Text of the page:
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Lance v. Berryhill

United States District Court, D. South Carolina, Orangeburg Division

November 14, 2017

VICTOR LANCE, Plaintiff,
v.
NANCY, A. BERRYHILL, Acting Commissioner of the Social Security Administration, [1] Defendant.

          ORDER

          DAVID C. NORTON UNITED STATES DISTRICT JUDGE

         This matter is before the court on United States Magistrate Jude Kaymani D. West's report and recommendation ("R&R"), ECF No. 35, that the court grant the motion to dismiss plaintiffs complaint, ECF No. 31, filed bydefendant Nancy A. Berryhill, Acting Commissioner of the Social Security Administration, (the "Commissioner"). For the reasons set forth below, the court adopts the R&R and grants the Commissioner's motion.

         I. BACKGROUND

         Plaintiff Victor Lance ("Lance") was awarded disability benefits effective June 1, 1996, pursuant to an administrative law judge's ("ALJ") decision dated January 28, 1999. However, in a continuing disability review on August 31, 2004, it was determined that Lance was no longer disabled as of August 1, 2004. This determination was affirmed by ALJ Richard L. Vogel on January 26, 2007.

         Thereafter, on June 2, 2009, Lance filed an application for disability insurance benefits ("DIB"), alleging disability as of July 1, 1992.[2] Lance's claim was denied initially and upon reconsideration. A hearing before an ALJ was held on May 26, 2010, and the ALJ determined that Lance was not disabled under the Social Security Act. The Appeals Council declined to review the ALJ's decision, and Lance filed an action in this court on April 4, 2011. On August 28, 2012, the court reversed the Commissioner's decision and remanded the case for further proceedings pursuant to sentence four of 42 U.S.C. §:;405(g).

         On April 22, 2015, the ALJ issued a decision denying Lance'sclaim for benefits. On October 1, 2015, after Lance filed exceptions to the ALJ's decision, the Appeals Council mailed Lance a notice of its decision, which explained the Appeals Council's reasons for declining review of the ALJ's order and stated Lance's right to commence a civil action within sixty days from the date of receipt.[3] The letter stated that the Appeals Council presumed Lance received a copy of the notice within five days of the date of the notice.[4] Thereafter, on December 14, 2015, seven days after the time allotted by statute, Lance filed the instant action. On June 29, 2016, the Commissioner filed a motion to dismiss plaintiffs complaint for lack of subject-matter jurisdiction, asserting that Lance filed his complaint after the permissible time period lapsed. ECF No. 31. Because Lance is proceeding in this case pro se, the court issued a Roseboro order on June 30, 2016. On July 19; 2016, Lance filed a response to the motion.to dismiss. ECF No. 34.

         In accordance with 28 U.S.C. § 636(b) and Local Civil Rule 73.02(B)(2) (D.S.C.), the caseswas referred to the magistrate judge for pre-trial proceedings and an R&R. On July 27, 2016, Magistrate Judge West issued an R&R, recommending that the court grant the Commissioner's motion to dismiss the complaint with prejudice because Lance allowed the sixty-day limitation period to run before filing his complaint. ECF No. 35 at 8-9. The R&R specifically advised the parties of the procedures for filing objections thereto and the consequences if they failed to do so. Id. at 10. On August 8, 2016, Lance timely filed his objections to the R&R, wherein he argued that he received ineffective assistance of counsel during the administrative process and discussed his need for disability benefits but failed to mention the sixty-day time limit set by the Social Security Act. ECF No. 38. On August 18, 2016, the Commissioner filed her response thereto. ECF No. 44.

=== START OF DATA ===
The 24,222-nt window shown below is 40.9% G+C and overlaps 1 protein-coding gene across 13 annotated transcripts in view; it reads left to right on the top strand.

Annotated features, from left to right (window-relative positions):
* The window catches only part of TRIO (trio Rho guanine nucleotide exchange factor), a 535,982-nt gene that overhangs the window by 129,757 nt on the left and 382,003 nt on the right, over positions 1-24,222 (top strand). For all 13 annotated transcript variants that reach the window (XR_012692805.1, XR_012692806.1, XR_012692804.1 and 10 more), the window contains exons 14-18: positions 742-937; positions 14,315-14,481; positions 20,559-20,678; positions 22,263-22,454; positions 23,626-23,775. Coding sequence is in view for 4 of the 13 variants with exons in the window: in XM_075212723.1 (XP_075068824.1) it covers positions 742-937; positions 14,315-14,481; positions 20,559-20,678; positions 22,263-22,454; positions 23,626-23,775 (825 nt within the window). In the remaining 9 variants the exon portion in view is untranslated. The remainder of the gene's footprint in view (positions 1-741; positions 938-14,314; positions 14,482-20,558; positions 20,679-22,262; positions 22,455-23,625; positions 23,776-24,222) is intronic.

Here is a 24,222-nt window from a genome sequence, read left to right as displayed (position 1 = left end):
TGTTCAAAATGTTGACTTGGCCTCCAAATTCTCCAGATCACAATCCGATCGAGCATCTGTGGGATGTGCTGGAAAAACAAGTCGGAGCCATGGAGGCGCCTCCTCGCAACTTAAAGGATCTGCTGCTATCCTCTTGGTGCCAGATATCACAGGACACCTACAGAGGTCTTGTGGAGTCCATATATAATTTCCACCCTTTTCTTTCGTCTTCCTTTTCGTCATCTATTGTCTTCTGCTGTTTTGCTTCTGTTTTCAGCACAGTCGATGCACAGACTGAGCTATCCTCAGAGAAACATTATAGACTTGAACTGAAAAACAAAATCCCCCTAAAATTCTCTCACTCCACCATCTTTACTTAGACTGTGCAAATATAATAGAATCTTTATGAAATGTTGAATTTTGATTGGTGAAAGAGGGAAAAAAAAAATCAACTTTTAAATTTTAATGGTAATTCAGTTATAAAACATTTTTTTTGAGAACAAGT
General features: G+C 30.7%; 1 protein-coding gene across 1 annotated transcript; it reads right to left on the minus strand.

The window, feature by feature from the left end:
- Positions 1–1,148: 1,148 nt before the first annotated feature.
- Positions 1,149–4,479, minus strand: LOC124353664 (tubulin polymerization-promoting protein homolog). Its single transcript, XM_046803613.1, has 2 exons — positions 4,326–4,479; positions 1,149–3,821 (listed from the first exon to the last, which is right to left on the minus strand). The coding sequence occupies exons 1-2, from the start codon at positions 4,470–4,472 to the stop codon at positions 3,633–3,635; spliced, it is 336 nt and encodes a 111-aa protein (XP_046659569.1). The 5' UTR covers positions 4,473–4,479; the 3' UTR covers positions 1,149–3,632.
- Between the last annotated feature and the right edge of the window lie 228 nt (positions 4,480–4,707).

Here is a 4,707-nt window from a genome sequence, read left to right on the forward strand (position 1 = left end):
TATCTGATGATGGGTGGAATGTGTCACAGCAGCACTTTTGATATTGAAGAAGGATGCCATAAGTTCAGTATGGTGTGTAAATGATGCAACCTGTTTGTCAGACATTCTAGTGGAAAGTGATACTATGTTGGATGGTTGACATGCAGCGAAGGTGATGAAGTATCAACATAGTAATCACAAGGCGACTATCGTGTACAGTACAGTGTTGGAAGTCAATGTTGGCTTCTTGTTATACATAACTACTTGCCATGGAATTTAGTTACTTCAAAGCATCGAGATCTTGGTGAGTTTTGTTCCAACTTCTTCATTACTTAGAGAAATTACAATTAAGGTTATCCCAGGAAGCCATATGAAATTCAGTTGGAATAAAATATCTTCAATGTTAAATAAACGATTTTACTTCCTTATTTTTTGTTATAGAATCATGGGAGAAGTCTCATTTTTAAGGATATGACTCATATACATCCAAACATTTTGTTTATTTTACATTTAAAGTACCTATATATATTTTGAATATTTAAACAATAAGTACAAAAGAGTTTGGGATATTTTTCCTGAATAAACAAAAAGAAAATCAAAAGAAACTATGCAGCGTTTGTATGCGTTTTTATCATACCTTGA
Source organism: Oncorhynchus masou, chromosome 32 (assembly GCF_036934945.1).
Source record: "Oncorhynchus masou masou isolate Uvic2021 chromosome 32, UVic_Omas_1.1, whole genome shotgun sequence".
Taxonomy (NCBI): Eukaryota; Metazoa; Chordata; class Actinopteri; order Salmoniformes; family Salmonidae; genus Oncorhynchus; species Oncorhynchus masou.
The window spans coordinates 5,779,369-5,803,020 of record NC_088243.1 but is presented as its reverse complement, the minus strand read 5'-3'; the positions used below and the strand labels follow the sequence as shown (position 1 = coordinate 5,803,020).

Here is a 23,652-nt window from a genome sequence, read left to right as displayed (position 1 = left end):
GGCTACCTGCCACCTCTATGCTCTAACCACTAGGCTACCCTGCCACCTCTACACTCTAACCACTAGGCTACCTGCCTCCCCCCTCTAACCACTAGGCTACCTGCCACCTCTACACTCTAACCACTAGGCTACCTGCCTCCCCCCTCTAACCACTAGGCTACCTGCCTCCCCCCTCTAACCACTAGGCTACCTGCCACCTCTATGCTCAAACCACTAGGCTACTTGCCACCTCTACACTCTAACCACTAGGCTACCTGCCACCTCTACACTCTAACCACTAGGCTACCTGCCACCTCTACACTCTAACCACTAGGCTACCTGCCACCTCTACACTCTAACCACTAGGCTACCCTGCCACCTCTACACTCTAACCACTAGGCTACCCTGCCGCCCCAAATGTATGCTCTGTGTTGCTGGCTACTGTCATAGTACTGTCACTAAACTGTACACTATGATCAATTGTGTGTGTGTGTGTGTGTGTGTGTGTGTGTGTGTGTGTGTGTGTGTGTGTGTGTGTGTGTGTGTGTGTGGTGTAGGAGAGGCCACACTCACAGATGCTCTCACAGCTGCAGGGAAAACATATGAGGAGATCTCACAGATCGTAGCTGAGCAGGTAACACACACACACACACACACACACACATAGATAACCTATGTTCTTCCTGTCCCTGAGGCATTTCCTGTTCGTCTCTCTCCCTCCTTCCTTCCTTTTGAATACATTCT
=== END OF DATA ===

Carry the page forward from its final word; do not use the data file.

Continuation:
II. DISCUSSION

         This matter is now before the court for disposition. The magistrate judge makes only a recommendation to the court. Mathews v. Weber, 423 U.S. 261, 270-71 (1976). The recommendation carries no presumptive weight, and the responsibility to make a final determination remains with the court. Id. at 271. The court may "accept, reject, or modify, in whole or in part, the findings or recommendations made by the magistrate judge ... or recommit the matter to the magistrate judge with instructions." 28 U.S.C. § 636(b)(1). The court is charged with making a de novo determination of any portion of the R&R to which a specific objection is made. IcL However, in the absence of a timely filed, specific objection, the court reviews the R&R only for clear error. Diamond v. Colonial Life & Accident Ins. Co.. 416 F.3d 310, 315 (4th Cir. 2005) (citation omitted).

         Furthermore, failure to file specific written objections to the R&R results in a party's waiver Of the right to appeal from the judgment of the district court based upon such recommendation. See United States v. Schronce, 727 F.2d 91, 94 (4th Cir. 1984).

         Because Lance has failed to make objections to the R&R with the requisite level of specificity or to provide any direction as to which portions of the R&R should be examined under a de novo lens, the court need "only satisfy itself that there is no clear error on the face of the record in order to accept the recommendation." See Diamond, 416 F.3d at 315 (citation omitted). After reviewing the record of this matter, the applicable law, and the R&R, the court agrees with the conclusion of the magistrate judge.

         III. CONCLUSION

         Based on the foregoing, the court ADOPTS the magistrate judge's R&R, ECF No. 35, and GRANTS the Commissioner's motion to dismiss plaintiffs complaint with prejudice, ECF No. 31.

         AND IT ...


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